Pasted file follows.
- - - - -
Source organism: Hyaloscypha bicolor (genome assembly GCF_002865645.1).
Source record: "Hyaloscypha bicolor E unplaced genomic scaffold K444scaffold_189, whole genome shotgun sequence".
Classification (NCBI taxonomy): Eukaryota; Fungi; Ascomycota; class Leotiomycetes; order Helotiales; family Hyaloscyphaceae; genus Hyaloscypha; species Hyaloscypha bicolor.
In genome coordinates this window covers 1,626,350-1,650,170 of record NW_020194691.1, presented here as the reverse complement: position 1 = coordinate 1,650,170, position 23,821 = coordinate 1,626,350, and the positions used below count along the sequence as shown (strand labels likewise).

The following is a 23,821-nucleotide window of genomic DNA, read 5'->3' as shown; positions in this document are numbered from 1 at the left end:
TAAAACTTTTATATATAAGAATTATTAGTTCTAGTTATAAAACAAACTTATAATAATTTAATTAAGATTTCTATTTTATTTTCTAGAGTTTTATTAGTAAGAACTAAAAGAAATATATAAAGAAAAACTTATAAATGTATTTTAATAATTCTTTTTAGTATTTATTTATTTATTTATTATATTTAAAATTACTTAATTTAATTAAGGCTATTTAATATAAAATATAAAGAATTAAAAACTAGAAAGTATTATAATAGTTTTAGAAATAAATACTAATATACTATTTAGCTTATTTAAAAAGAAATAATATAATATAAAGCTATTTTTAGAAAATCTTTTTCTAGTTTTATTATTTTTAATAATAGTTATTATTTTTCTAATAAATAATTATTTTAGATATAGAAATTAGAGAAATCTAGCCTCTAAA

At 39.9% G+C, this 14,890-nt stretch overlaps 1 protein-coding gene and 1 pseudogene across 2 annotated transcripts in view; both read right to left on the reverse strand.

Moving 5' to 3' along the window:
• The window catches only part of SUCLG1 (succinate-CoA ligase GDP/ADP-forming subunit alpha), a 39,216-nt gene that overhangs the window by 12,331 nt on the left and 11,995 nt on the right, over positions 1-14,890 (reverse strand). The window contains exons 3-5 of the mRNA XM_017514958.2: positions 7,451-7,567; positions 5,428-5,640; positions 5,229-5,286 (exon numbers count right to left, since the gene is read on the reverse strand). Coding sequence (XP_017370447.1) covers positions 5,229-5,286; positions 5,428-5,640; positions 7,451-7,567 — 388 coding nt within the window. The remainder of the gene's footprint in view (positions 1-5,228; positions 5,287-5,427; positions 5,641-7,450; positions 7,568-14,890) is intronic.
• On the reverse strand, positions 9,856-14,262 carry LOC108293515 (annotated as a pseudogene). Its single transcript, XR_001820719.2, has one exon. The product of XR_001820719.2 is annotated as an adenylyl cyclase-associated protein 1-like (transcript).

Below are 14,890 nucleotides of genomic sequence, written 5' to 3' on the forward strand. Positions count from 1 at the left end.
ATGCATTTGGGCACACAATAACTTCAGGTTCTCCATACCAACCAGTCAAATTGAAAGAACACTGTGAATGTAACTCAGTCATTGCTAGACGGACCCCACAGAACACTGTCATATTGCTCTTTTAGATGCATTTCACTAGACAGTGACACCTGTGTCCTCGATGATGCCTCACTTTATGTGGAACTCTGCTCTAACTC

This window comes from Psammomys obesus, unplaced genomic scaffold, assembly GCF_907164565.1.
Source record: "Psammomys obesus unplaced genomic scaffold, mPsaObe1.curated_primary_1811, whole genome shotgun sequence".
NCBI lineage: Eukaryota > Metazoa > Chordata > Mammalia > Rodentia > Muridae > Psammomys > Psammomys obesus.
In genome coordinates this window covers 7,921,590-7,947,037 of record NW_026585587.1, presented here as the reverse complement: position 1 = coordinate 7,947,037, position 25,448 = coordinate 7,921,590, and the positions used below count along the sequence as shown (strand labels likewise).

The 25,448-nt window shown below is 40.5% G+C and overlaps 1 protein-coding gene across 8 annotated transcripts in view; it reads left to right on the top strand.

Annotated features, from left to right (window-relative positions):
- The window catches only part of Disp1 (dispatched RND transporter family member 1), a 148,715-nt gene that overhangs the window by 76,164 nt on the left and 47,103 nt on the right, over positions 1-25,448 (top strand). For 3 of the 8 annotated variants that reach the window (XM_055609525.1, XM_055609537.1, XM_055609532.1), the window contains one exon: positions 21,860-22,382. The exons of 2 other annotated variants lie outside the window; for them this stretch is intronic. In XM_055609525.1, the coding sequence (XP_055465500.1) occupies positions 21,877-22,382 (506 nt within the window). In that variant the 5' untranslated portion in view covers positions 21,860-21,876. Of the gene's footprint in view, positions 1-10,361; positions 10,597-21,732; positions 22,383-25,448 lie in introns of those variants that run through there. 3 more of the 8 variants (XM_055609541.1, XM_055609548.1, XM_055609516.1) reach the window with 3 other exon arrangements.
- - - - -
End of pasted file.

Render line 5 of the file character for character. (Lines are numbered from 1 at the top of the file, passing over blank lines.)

The following is a 23,821-nucleotide window of genomic DNA, read 5'->3' as shown; positions in this document are numbered from 1 at the left end: